Part III, among other things, provides suggestions on many legal aspects of a wrongfully convicted person’s case. It discusses for example, such things as the use of jailhouse lawyers, what to expect from lower courts, and negotiating with prosecutors, etc. Part II’s caution about succumbing to the temptation of falsely admitting guilt in an effort to secure an early release is expanded on by explaining what happened to John Duval. Wrongly convicted - along with his innocent co-defendant Betty Tyson - in New York state of murder in 1973, Duval twice falsely admitted guilt for the murder during parole board proceedings. Ironically, he was denied parole both times so the false confessions didn’t do him any good. In the mid-1990s, a newspaper investigation into their case uncovered evidence of their innocence. After Duval’s conviction was vacated in 1998 based on the new evidence, he was retried on the basis of his multiple admissions of guilt to the parole board. The prosecution’s primary evidence was those admissions, and in acquitting him, his jurors apparently understood the despair that drove him to make them. However in spite of his acquittal and release from prison, Duval’s ill-advised admissions of guilt precluded him from collecting compensation for his wrongful imprisonment. In contrast, Duval’s co-defendant Tyson had maintained her innocence from the time of her arrest in 1973. After her conviction was vacated based on the new evidence, the prosecution dropped the charges and she was released in 1998. She subsequently settled her wrongful imprisonment lawsuit for $1.25 million.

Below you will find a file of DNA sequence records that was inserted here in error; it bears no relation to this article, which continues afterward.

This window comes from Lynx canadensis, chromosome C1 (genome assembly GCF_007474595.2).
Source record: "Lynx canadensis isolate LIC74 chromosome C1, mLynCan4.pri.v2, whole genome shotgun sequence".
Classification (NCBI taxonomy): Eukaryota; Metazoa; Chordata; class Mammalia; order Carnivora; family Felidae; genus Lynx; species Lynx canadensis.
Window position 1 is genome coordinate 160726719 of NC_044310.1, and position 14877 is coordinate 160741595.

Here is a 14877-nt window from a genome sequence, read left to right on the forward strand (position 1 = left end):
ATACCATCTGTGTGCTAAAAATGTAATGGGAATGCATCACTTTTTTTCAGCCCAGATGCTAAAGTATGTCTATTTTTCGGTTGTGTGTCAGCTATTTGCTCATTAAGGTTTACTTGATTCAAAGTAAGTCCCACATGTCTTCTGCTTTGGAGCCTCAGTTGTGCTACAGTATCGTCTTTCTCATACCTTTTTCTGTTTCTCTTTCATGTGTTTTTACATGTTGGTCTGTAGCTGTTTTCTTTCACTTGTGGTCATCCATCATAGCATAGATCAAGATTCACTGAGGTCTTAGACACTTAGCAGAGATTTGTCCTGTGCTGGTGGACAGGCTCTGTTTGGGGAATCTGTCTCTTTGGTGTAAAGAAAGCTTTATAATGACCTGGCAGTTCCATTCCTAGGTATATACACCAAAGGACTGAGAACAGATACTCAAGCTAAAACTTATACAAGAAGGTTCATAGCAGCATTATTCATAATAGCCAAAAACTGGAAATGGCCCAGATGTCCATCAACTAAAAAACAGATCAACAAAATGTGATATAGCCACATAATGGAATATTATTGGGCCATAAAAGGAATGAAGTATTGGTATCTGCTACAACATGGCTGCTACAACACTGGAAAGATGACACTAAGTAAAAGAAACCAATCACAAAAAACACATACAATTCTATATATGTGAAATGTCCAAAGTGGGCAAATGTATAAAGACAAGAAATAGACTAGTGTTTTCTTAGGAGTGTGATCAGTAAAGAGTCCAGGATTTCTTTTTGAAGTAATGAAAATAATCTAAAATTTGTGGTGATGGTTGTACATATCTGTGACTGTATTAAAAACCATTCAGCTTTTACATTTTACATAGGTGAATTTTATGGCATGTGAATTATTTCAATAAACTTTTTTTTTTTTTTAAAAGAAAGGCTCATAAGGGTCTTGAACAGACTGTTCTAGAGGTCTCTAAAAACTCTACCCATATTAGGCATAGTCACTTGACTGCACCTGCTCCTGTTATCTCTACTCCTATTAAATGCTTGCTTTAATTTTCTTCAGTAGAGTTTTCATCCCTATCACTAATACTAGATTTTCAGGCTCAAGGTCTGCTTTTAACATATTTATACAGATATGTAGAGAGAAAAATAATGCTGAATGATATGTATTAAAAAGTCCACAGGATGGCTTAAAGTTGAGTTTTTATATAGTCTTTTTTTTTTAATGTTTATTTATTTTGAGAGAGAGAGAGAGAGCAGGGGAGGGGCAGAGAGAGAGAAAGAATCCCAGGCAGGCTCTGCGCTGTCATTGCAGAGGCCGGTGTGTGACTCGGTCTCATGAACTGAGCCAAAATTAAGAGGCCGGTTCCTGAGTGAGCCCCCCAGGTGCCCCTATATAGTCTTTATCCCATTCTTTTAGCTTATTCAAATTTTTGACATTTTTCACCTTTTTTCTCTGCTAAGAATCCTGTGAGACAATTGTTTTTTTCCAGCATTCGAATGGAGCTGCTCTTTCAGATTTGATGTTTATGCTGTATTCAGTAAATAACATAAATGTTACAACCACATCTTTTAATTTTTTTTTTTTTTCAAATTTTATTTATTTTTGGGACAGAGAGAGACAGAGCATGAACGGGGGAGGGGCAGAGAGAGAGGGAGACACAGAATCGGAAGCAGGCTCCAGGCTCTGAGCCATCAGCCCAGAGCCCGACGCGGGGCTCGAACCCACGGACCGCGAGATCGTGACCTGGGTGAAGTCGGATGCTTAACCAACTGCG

The Appendix provides useful nuts and bolts legal related information, such as how to identify the important issues in a case and how to structure legal arguments in support of those issues to preserve them for review by state appellate and federal courts, the ins-and-outs of the appeal process, and some commonsense ideas for prisoners, such as getting used to neatly handwriting all legal paperwork, so that all court deadlines can be met, regardless of being without a typewriter, such as when in segregation or during transportation.
The Pardue’s know what they are writing about, and Freeing The Innocent is an invaluable guide for an innocent person and his or her supporters seeking sound guidance on how to go about undoing a wrongful conviction. The experience of Alan and Francine Yurko provides independent confirmation of the common sense value of Freeing The Innocent. Michael Pardue was still in prison when the Yurko’s began working as a team to overturn Alan’s wrongful conviction in 1998 of murdering his infant son. However, they intuitively employed many of the tactics and strategies outlined in the Pardue’s book. Those efforts paid off when Alan’s first degree murder conviction was vacated on August 27, 2004, after almost 7 years of wrongful imprisonment. (See: Alan Yurko’s Murder Conviction is Vacated!, on page 10 of this issue of Justice:Denied, Issue 26, Fall 2004)